ARLINGTON, Texas – Ryan Braun did not bother to challenge the Biogenesis notebooks, or the man who filled their pages with names and dosages and amounts due. Braun has agreed to sit out the rest of the season without pay, not because his conscience shuddered, but because of those notebooks, and the way MLB waved them around, and what they ultimately said about who he really is.
This is honesty at gunpoint, so take it for what you will. Braun's vague confession included, "I am not perfect," along with, "I realize now that I have made some mistakes," as though the intricacies of the Joint Drug Agreement have only now become clear to him and he hasn't actually been a serial cheater.
An investigation that began with a hunch, a cluster of positive tests in the Miami area, that became nothing less than an obsession for Bud Selig, led to Braun. There are more than a dozen, maybe two, like Braun, perhaps some bigger in name and stature than Braun – including MLB's favorite punching bag/punch line Alex Rodriguez – and they will all find themselves shoved into the same corner.
"A mountain of evidence," according to a source, encouraged Braun to accept his punishment. The alternative was to appeal, to fight, and to risk a 100-game suspension or more. In the end, Braun was realistic. The puppy-dog eyes, self-righteousness and chain-of-custody challenges would not move that mountain. Only surrender would. And so in round one, Tony Bosch and his Biogenesis records would go undisputed, Braun would be revealed, and the investigation would move on.
Weary, hot, a little cranky for having lost another game in the AL East to Boston over the weekend, the New York Yankees arrived here for a four-game series against the Texas Rangers.
At 3:30 p.m., about nine hours after their charter landed at DFW, their earnest and bewildered manager, Joe Girardi, constructed a lineup and had it posted with magnets on a clubhouse whiteboard. At third base, batting ninth: Luis Cruz.
Not Alex Rodriguez. Again. They'd wait. They probably wouldn't think about it. What ballplayers are best at is showing up, because that's what they do for a living; they show up. For eight, maybe nine, months at a time, they chase the schedule. That doesn't leave much room in their heads for the team across the way chasing its own schedule, and it wouldn't leave much room for A-Rod and his schedule, either. There was a game to play, and A-Rod was in New York, or in Tampa, but not here. Again.
It's not his fault, presumably. The man's coming up on 38. By his own admission, he'd muscled up on steroids for at least a short while. MLB and Bosch, the proprietor/chief huckster of Biogenesis, seem to believe Rodriguez had come back for more synthetic assistance in recent years, assuming he'd ever stopped. Both of his hips have gone out on him – a development we're told is unrelated to chemicals Rodriguez may or may not have ingested – and been repaired. Hours from appearing on the whiteboard in the visitors' clubhouse here, Rodriguez suffered a quadriceps injury, and if he spent any more time in an MRI tube he could petition to become an honorary vampire. Unpaid, of course.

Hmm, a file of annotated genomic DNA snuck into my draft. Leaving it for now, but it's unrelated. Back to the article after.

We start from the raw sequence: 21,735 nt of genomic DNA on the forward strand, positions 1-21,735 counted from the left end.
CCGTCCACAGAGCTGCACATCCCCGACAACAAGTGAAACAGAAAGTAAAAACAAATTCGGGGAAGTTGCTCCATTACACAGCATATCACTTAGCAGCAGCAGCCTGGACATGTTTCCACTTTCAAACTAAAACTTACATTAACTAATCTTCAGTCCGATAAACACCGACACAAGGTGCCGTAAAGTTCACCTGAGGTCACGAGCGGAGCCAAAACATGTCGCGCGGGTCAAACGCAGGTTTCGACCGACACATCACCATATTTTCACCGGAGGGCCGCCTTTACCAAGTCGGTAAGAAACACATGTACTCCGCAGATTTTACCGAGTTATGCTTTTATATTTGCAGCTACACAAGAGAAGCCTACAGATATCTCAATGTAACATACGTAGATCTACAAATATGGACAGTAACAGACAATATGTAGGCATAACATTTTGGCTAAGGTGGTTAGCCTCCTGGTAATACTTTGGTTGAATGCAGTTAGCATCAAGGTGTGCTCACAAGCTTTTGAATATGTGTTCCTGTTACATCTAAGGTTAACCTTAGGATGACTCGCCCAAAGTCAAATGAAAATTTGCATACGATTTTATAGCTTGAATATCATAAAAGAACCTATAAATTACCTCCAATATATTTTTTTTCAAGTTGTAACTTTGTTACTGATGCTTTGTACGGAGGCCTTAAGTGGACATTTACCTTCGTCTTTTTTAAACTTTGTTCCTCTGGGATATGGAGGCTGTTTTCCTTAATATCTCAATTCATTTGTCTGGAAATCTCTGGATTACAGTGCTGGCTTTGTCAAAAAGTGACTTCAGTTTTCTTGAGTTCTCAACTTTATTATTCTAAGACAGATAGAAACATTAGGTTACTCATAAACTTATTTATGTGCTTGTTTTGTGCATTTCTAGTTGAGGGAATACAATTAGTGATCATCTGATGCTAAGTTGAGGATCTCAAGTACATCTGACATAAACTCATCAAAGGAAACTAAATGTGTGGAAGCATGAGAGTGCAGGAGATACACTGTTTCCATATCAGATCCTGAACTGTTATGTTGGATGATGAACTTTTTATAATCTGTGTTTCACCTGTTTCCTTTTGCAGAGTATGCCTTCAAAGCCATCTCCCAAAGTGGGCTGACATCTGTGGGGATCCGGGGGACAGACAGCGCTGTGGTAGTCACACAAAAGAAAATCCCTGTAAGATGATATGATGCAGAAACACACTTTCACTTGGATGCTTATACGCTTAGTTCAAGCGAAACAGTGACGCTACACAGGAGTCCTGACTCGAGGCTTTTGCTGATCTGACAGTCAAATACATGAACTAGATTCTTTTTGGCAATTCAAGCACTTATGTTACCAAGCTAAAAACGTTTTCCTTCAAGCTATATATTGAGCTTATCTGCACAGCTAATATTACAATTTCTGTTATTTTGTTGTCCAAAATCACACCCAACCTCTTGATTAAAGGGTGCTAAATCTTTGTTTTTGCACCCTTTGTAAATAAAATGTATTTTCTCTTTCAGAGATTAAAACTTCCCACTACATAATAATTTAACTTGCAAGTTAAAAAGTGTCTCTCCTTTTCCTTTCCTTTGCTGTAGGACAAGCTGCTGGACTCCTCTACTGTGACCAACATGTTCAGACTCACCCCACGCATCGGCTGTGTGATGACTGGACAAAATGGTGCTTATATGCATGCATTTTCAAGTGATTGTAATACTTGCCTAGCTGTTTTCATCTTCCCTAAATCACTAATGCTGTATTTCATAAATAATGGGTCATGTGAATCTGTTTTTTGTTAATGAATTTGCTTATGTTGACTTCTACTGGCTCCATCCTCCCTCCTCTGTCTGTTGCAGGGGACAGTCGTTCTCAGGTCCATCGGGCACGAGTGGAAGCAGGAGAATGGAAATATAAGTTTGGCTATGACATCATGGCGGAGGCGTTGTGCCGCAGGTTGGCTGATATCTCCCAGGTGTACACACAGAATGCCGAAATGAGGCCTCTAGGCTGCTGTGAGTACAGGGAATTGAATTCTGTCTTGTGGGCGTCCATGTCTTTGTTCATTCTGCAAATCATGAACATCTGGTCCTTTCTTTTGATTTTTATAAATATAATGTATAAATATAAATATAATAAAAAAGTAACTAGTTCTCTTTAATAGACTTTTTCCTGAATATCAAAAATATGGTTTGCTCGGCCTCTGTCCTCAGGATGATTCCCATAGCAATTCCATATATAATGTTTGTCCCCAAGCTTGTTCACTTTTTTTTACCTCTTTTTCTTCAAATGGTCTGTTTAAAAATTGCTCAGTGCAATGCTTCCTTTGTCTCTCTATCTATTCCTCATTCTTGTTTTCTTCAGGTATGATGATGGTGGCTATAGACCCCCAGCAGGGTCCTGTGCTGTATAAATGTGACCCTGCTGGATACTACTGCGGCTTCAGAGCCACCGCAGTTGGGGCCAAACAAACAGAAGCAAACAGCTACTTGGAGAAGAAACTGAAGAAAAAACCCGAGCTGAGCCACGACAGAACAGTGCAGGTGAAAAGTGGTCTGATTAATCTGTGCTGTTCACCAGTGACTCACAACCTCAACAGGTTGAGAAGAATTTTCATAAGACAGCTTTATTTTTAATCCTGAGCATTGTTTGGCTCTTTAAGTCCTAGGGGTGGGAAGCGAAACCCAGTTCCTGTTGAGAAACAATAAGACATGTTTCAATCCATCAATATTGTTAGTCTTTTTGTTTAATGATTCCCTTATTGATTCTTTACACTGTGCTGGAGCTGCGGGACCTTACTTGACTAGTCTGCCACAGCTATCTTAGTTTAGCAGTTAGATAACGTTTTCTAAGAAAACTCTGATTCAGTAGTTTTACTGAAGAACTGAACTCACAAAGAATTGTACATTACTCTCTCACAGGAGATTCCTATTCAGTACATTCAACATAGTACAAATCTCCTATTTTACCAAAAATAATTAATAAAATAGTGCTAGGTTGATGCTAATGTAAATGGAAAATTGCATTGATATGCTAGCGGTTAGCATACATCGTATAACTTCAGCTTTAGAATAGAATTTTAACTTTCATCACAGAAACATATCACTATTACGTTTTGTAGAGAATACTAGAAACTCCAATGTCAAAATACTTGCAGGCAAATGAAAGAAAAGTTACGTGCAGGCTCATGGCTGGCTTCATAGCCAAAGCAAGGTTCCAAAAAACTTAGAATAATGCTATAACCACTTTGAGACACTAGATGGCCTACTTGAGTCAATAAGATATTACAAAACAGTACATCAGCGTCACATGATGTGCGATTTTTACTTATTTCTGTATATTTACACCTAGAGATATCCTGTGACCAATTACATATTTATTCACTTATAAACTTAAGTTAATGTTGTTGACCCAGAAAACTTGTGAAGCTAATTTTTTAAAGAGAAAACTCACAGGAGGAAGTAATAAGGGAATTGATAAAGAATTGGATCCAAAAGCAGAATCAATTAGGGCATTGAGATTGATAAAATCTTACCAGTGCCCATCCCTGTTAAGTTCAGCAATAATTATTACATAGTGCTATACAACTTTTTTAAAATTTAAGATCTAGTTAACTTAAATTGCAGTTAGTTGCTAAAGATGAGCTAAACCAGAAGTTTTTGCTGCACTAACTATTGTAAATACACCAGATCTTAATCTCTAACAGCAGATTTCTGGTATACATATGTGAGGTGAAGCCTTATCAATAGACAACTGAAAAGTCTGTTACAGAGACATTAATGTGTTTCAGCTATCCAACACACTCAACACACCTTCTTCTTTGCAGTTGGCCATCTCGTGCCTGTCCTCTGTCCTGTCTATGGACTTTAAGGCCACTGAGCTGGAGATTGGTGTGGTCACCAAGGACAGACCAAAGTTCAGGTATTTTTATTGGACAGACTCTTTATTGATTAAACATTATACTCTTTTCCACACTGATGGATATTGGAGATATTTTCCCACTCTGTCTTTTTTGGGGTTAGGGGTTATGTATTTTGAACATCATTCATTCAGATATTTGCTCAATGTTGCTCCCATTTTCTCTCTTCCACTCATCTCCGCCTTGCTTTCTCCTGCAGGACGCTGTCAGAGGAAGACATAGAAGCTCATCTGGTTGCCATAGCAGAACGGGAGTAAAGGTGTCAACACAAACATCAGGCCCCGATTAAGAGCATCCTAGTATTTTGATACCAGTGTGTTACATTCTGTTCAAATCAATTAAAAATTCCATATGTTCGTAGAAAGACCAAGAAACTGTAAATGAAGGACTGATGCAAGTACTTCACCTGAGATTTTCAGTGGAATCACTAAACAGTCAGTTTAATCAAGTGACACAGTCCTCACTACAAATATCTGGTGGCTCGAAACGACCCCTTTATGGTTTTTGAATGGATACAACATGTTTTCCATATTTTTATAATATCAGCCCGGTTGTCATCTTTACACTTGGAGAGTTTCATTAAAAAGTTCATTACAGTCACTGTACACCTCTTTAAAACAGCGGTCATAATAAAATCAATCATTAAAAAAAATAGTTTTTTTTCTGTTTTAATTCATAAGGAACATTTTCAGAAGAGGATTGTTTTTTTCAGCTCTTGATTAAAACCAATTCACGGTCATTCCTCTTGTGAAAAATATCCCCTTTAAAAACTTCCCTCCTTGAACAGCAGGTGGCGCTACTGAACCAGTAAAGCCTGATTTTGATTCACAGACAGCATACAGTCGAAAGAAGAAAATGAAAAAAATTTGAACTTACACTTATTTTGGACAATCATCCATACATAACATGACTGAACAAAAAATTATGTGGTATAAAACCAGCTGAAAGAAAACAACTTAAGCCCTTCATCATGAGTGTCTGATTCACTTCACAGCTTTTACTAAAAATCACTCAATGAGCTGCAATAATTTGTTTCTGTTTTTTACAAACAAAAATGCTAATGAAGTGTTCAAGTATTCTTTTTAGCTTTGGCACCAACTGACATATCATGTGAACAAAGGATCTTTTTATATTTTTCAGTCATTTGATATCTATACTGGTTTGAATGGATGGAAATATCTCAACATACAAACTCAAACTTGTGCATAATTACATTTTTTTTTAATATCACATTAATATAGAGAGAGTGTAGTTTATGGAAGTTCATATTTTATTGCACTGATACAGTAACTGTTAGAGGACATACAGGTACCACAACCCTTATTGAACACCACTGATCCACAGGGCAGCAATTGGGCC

So now he's gone again, before he was even un-gone. He's returned to the foggy gray of his career, maybe even of his life. Out of lineup, out of mind. His baseball is played before dumbly smiling mascots in towns where he's still an attraction, come see the guy who used to be A-Rod. Come see what happens when it all goes wrong. Come see all the bad decisions try to catch up to a minor-league fastball.
He's still there somewhere, a wisp of him somewhere between the attorneys and agents and marketers and flacks and bodyguards and surgeons and physical therapists and life coaches and union reps. He's still the guy who four or five times a night endeavors to put the bat barrel on the baseball, to watch it fly, to feel that again and hope it's real. He's still the guy who talks about championships like they're just sitting there waiting to be won by yesterday's team.
He exists in the gaps amid the game and its shadowy past, one of the game's greats but not, fifth on the all-time home run count but not, once the unsullied alternative and now another reason to turn away.
This is the look of the game moving on. Rodriguez is not a villain. Not unless you happen to be paying his salary. He's not a superstar. He's not good or bad, not in relation to the men he played amongst. He is irrelevant.
A week ago the head of the players' union, Michael Weiner, said he would bargain for but not protect the guilty against charges that come from the Biogenesis investigation. Maybe that's Rodriguez, maybe it's not. We don't know, though we assume this might not end well for A-Rod. Broadly, this is a tack that comes from union members, Rodriguez's peers, who perhaps no longer feel like buying their supplements from anti-aging centers and semi-doctors. Nobody calls it a witch hunt anymore. Turned out, these witches were real. Braun is one of them.
There will be plenty who continue the chase, because that's their game, because there wouldn't be a real game for them without it. Soon, we'll learn just how many of them found the same little man running the same little shop in Miami, and what the price will be. We know the humiliation of public exposure and even the resulting penalties don't deter, so MLB seems intent on heightening the consequences, and it's possible A-Rod and others will discover a sledgehammer where there once was a ball-peen.
By all accounts, A-Rod will find himself in a place warmed by Braun. MLB has momentum today, and it will endeavor for A-Rod's neck like it did for Braun's. It will still be waving that notebook. The notebook is 1-0. The notebook is undefeated.
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